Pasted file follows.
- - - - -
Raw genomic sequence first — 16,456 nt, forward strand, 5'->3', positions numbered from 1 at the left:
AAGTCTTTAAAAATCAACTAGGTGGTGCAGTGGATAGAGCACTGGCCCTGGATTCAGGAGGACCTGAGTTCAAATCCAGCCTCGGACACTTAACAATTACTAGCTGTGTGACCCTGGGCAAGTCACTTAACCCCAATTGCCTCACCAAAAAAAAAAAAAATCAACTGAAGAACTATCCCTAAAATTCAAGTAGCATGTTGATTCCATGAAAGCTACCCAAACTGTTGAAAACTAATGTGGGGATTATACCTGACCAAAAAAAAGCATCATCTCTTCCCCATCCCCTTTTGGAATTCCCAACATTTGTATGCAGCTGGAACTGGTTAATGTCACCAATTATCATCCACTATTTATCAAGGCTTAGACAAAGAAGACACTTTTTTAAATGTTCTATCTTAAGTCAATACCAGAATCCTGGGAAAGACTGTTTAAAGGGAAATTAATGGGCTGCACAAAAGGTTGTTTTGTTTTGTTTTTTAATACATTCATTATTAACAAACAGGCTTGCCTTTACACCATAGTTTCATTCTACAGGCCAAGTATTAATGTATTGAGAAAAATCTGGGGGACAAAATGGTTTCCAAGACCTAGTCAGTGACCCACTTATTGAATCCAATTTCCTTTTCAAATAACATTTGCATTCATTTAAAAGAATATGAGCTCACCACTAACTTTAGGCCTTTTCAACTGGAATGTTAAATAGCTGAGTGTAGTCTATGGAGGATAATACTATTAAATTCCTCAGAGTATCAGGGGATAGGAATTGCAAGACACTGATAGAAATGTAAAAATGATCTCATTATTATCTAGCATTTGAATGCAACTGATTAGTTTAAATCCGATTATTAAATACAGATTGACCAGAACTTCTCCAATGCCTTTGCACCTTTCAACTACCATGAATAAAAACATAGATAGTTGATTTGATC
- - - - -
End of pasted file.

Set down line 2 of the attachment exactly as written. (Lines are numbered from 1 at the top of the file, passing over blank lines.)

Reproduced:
AAGTCTTTAAAAATCAACTAGGTGGTGCAGTGGATAGAGCACTGGCCCTGGATTCAGGAGGACCTGAGTTCAAATCCAGCCTCGGACACTTAACAATTACTAGCTGTGTGACCCTGGGCAAGTCACTTAACCCCAATTGCCTCACCAAAAAAAAAAAAAATCAACTGAAGAACTATCCCTAAAATTCAAGTAGCATGTTGATTCCATGAAAGCTACCCAAACTGTTGAAAACTAATGTGGGGATTATACCTGACCAAAAAAAAGCATCATCTCTTCCCCATCCCCTTTTGGAATTCCCAACATTTGTATGCAGCTGGAACTGGTTAATGTCACCAATTATCATCCACTATTTATCAAGGCTTAGACAAAGAAGACACTTTTTTAAATGTTCTATCTTAAGTCAATACCAGAATCCTGGGAAAGACTGTTTAAAGGGAAATTAATGGGCTGCACAAAAGGTTGTTTTGTTTTGTTTTTTAATACATTCATTATTAACAAACAGGCTTGCCTTTACACCATAGTTTCATTCTACAGGCCAAGTATTAATGTATTGAGAAAAATCTGGGGGACAAAATGGTTTCCAAGACCTAGTCAGTGACCCACTTATTGAATCCAATTTCCTTTTCAAATAACATTTGCATTCATTTAAAAGAATATGAGCTCACCACTAACTTTAGGCCTTTTCAACTGGAATGTTAAATAGCTGAGTGTAGTCTATGGAGGATAATACTATTAAATTCCTCAGAGTATCAGGGGATAGGAATTGCAAGACACTGATAGAAATGTAAAAATGATCTCATTATTATCTAGCATTTGAATGCAACTGATTAGTTTAAATCCGATTATTAAATACAGATTGACCAGAACTTCTCCAATGCCTTTGCACCTTTCAACTACCATGAATAAAAACATAGATAGTTGATTTGATC